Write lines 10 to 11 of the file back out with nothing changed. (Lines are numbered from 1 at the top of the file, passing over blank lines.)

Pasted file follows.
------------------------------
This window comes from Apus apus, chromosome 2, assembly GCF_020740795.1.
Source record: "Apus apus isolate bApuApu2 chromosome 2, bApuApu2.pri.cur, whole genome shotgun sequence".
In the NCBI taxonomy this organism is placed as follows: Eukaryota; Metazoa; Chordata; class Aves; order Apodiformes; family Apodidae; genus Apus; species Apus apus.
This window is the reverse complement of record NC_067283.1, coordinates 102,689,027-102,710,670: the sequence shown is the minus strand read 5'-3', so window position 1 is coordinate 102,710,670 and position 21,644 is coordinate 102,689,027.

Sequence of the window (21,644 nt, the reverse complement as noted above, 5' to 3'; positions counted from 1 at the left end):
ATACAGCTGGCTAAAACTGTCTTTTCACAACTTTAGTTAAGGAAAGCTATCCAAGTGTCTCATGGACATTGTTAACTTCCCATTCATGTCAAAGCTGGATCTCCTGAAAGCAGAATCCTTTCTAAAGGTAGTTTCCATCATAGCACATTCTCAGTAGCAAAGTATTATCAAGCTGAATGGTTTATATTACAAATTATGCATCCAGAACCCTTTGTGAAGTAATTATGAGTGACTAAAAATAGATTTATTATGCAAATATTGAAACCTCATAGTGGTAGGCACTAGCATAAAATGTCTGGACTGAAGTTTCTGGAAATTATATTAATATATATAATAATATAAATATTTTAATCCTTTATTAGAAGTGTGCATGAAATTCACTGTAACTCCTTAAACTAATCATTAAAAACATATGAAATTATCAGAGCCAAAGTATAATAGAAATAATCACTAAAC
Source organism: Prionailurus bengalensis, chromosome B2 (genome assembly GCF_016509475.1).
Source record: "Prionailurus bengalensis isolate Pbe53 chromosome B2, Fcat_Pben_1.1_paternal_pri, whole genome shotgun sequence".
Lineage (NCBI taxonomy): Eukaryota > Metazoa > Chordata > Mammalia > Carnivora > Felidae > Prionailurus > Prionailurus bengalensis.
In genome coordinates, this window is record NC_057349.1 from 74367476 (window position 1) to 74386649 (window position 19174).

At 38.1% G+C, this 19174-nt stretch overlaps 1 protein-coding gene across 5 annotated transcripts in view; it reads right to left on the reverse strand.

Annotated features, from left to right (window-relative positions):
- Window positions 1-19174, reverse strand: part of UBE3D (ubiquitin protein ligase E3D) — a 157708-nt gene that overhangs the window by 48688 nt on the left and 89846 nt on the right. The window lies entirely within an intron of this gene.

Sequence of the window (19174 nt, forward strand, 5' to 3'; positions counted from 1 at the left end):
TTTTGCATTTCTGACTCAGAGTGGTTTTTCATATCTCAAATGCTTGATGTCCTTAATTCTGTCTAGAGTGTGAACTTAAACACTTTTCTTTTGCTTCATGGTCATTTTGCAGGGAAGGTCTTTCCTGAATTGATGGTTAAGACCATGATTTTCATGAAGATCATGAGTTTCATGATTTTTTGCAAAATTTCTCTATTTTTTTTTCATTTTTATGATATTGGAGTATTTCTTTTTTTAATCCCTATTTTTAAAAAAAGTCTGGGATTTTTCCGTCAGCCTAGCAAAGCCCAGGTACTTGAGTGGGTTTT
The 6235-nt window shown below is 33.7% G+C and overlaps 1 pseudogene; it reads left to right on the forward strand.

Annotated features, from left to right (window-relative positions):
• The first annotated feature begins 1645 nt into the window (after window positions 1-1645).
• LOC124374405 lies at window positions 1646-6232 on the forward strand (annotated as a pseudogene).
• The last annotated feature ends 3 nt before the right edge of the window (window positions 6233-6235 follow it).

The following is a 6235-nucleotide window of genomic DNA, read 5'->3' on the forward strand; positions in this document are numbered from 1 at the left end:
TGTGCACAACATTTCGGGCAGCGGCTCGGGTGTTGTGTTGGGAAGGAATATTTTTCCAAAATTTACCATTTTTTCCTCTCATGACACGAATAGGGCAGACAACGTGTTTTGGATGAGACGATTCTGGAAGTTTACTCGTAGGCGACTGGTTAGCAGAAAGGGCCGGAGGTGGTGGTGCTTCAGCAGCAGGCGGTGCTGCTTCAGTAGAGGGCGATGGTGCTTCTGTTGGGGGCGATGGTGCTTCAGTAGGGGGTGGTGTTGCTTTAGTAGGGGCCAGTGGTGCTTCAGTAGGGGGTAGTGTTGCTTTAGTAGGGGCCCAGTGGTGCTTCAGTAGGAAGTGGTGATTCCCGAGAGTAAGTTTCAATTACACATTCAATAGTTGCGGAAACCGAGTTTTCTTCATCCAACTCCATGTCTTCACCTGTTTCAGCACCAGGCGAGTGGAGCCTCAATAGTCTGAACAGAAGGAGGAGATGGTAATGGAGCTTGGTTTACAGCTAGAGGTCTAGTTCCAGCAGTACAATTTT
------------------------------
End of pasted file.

In genome coordinates, this window is record NC_057349.1 from 74367476 (window position 1) to 74386649 (window position 19174).

At 38.1% G+C, this 19174-nt stretch overlaps 1 protein-coding gene across 5 annotated transcripts in view; it reads right to left on the reverse strand.